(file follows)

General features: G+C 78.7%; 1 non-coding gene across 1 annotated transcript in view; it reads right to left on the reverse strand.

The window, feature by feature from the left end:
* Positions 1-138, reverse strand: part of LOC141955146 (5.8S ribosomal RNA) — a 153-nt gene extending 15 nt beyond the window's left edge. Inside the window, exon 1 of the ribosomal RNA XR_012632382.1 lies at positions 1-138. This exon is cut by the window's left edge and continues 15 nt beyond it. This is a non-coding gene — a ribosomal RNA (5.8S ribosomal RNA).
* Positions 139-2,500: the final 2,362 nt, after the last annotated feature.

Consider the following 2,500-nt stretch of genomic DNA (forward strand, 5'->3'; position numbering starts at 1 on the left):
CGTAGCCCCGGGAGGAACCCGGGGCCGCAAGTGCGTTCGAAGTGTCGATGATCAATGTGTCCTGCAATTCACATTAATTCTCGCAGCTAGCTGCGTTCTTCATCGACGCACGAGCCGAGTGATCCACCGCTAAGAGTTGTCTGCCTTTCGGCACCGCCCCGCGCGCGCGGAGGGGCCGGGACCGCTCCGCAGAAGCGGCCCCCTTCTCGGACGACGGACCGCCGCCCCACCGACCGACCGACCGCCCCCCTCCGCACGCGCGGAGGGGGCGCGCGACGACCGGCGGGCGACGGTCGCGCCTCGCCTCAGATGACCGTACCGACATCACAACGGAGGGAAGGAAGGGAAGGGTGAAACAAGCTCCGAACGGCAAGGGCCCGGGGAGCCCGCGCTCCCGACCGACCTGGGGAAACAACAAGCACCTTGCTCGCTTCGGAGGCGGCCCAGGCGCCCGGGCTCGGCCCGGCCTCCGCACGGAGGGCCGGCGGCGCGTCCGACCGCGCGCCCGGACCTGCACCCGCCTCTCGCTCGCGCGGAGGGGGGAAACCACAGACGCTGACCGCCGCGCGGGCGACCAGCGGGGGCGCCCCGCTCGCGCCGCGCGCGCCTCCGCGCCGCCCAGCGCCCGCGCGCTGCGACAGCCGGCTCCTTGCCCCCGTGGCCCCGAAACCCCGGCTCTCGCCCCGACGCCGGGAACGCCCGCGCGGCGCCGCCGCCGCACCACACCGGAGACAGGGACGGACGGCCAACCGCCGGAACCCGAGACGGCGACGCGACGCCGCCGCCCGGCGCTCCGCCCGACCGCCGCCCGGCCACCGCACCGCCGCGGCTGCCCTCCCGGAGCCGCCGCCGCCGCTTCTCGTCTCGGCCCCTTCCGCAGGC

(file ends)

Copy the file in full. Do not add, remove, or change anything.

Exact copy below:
General features: G+C 78.7%; 1 non-coding gene across 1 annotated transcript in view; it reads right to left on the reverse strand.

The window, feature by feature from the left end:
* Positions 1-138, reverse strand: part of LOC141955146 (5.8S ribosomal RNA) — a 153-nt gene extending 15 nt beyond the window's left edge. Inside the window, exon 1 of the ribosomal RNA XR_012632382.1 lies at positions 1-138. This exon is cut by the window's left edge and continues 15 nt beyond it. This is a non-coding gene — a ribosomal RNA (5.8S ribosomal RNA).
* Positions 139-2,500: the final 2,362 nt, after the last annotated feature.

Consider the following 2,500-nt stretch of genomic DNA (forward strand, 5'->3'; position numbering starts at 1 on the left):
CGTAGCCCCGGGAGGAACCCGGGGCCGCAAGTGCGTTCGAAGTGTCGATGATCAATGTGTCCTGCAATTCACATTAATTCTCGCAGCTAGCTGCGTTCTTCATCGACGCACGAGCCGAGTGATCCACCGCTAAGAGTTGTCTGCCTTTCGGCACCGCCCCGCGCGCGCGGAGGGGCCGGGACCGCTCCGCAGAAGCGGCCCCCTTCTCGGACGACGGACCGCCGCCCCACCGACCGACCGACCGCCCCCCTCCGCACGCGCGGAGGGGGCGCGCGACGACCGGCGGGCGACGGTCGCGCCTCGCCTCAGATGACCGTACCGACATCACAACGGAGGGAAGGAAGGGAAGGGTGAAACAAGCTCCGAACGGCAAGGGCCCGGGGAGCCCGCGCTCCCGACCGACCTGGGGAAACAACAAGCACCTTGCTCGCTTCGGAGGCGGCCCAGGCGCCCGGGCTCGGCCCGGCCTCCGCACGGAGGGCCGGCGGCGCGTCCGACCGCGCGCCCGGACCTGCACCCGCCTCTCGCTCGCGCGGAGGGGGGAAACCACAGACGCTGACCGCCGCGCGGGCGACCAGCGGGGGCGCCCCGCTCGCGCCGCGCGCGCCTCCGCGCCGCCCAGCGCCCGCGCGCTGCGACAGCCGGCTCCTTGCCCCCGTGGCCCCGAAACCCCGGCTCTCGCCCCGACGCCGGGAACGCCCGCGCGGCGCCGCCGCCGCACCACACCGGAGACAGGGACGGACGGCCAACCGCCGGAACCCGAGACGGCGACGCGACGCCGCCGCCCGGCGCTCCGCCCGACCGCCGCCCGGCCACCGCACCGCCGCGGCTGCCCTCCCGGAGCCGCCGCCGCCGCTTCTCGTCTCGGCCCCTTCCGCAGGC